As I recently read, it's not possible to name the greatest con ever pulled off because the greatest con that ever existed was the one that nobody ever realized was actually a con. With that in mind, might it be possible that Trump is actually playing out the role of the greatest "heel" that the WWE, and now the WEE, has ever seen? If so, what I can't help but ponder over is whether or not the purpose of "the gimmick" is to create a fog of distraction over the most important issue of the day that in a strange twist of events got superseded by a red sweater, talk of a vasectomy, and, shall we say, something that the "Bonezone" "liked". In other words, inane gossip took center stage over the topic of energy supplies. Or more specifically, peaking energy supplies.
Moreover, I don't think we should expect this "feud" – this distraction – to end anytime soon. As Trump stated at the end of the third debate in response to whether he'd concede the election were he to lose, "What I'm saying is that I will tell you at the time. I'll keep you in suspense, okay?" As I'll explain further in the next post, were Trump to win the election the "feud" would essentially come to an end. But were he to lose the election, what I see as being a faux feud would be allowed to continue, thus allowing for the citizenry-cum-audience to remain properly distracted from slightly more important things like the collapse of industrial civilization.
None of this is to say though that real people won't be affected in real ways by Trump's antics. Although what's going on in the ring of the WEE may be roughly staged – I imagine that Trump is taking the lead while Clinton has the simple job of playing herself in return – at many points in the future many real people in the stands of the WEE may be incited to riot, and many real people may, to say the least, get hurt.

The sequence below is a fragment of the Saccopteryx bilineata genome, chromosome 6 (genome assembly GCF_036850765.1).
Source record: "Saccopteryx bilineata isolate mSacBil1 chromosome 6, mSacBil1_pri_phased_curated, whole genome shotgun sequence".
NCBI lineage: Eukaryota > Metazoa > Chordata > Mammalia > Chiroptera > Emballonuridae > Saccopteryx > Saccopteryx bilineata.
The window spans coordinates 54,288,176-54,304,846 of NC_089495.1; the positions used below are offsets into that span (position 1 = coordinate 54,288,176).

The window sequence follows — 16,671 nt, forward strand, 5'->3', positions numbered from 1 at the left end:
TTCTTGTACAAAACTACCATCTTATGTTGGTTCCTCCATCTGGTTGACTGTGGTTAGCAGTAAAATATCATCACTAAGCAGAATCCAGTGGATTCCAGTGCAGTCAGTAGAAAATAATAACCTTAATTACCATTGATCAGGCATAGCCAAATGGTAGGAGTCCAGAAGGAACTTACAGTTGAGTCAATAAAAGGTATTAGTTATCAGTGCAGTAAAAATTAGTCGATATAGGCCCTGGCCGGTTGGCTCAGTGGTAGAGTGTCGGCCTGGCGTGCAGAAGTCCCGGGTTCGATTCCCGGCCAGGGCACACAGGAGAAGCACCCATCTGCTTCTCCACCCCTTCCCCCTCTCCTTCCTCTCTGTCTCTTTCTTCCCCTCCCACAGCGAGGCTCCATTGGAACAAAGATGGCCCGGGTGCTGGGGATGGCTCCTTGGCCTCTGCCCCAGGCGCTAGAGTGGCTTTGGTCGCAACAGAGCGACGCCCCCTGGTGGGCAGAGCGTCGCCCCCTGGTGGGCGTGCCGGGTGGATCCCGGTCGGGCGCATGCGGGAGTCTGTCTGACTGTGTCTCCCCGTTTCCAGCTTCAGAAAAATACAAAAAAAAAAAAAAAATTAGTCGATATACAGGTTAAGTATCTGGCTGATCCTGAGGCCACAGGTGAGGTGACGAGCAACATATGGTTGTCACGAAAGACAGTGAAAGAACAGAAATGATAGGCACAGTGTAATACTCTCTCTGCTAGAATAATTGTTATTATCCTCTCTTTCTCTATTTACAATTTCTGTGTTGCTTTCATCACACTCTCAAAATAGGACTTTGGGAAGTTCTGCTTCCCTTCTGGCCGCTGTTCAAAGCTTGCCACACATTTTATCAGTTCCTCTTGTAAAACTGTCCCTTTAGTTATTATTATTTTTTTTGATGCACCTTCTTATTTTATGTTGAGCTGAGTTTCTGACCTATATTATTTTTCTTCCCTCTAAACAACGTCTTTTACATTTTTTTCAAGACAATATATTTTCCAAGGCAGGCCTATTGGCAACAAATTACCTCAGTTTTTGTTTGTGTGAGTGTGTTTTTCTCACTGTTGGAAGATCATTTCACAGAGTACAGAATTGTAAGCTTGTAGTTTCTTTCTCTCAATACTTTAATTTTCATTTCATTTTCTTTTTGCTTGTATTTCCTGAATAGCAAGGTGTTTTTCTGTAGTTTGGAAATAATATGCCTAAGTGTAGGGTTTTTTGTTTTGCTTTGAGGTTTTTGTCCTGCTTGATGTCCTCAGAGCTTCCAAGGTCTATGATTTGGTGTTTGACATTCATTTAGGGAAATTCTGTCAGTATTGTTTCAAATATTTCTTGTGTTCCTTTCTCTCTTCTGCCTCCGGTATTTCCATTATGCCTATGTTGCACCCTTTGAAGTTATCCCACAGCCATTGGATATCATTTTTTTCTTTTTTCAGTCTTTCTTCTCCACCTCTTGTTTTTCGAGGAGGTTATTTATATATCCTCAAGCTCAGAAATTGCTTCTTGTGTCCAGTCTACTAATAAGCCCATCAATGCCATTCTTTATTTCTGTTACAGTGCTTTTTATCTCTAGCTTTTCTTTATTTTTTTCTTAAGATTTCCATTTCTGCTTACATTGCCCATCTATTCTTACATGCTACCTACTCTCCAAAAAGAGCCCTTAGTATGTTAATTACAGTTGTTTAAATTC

Alongside that, it's been postulated by John Michael Greer that upon the protracted collapse of industrial civilization the United States may see the rise of a Fred Halliot (that is an anagram). Which is, I'd say, entirely possible. But as stated by another late media-theorist, Neil Postman, in his book Amusing Ourselves to Death: Public Discourse in the Age of Show Business,
[Aldous Huxley] believed that it is far more likely that the Western democracies will dance and dream themselves into oblivion than march into it, single file and manacled. Huxley grasped, as Orwell did not, that it is not necessary to conceal anything from a public insensible to contradiction and narcoticized by technological diversions. Although Huxley did not specify that television would be our main line to the drug, he would have no difficulty accepting Robert MacNeil's observation that "Television is the soma of Aldous Huxley's Brave New World." Big Brother turns out to be Howdy Doody.
In other words, so long as the citizenry is kept placated and gullible with its soma, what reason is there for how, or why, a Fred Halliot might emerge? However, once the lights start to go out – meaning once the televisions and movie theatres start going dark, and people start losing access to their soma – then all bets are summarily off.
Furthermore, although I think Greer is spot on with his explanation of why so many voters are gravitating towards Trump, I'm not so sure about his interpretation regarding Trump's motivations. I'll hash out those motivations a bit more in the next two posts, starting with one on Donald Trump, followed by one on the candidate who I think wasn't so much bound to be the winner of the WEE so much as she wasn't bound to be the loser – Hillary Clinton.
Having made a comparison between Donald Trump and my old friend Jay, out of fairness I'd like to add that besides being students of the WWE they are nothing alike. While Trump slurs virtually everybody he comes across, and whether they are part of a character or not, his words are given as his honest opinion of which there is no excuse for. On the other hand, the only slurs Jay ever doled out (that wasn't behind closed doors) were either upon himself or some light ribbing upon close friends.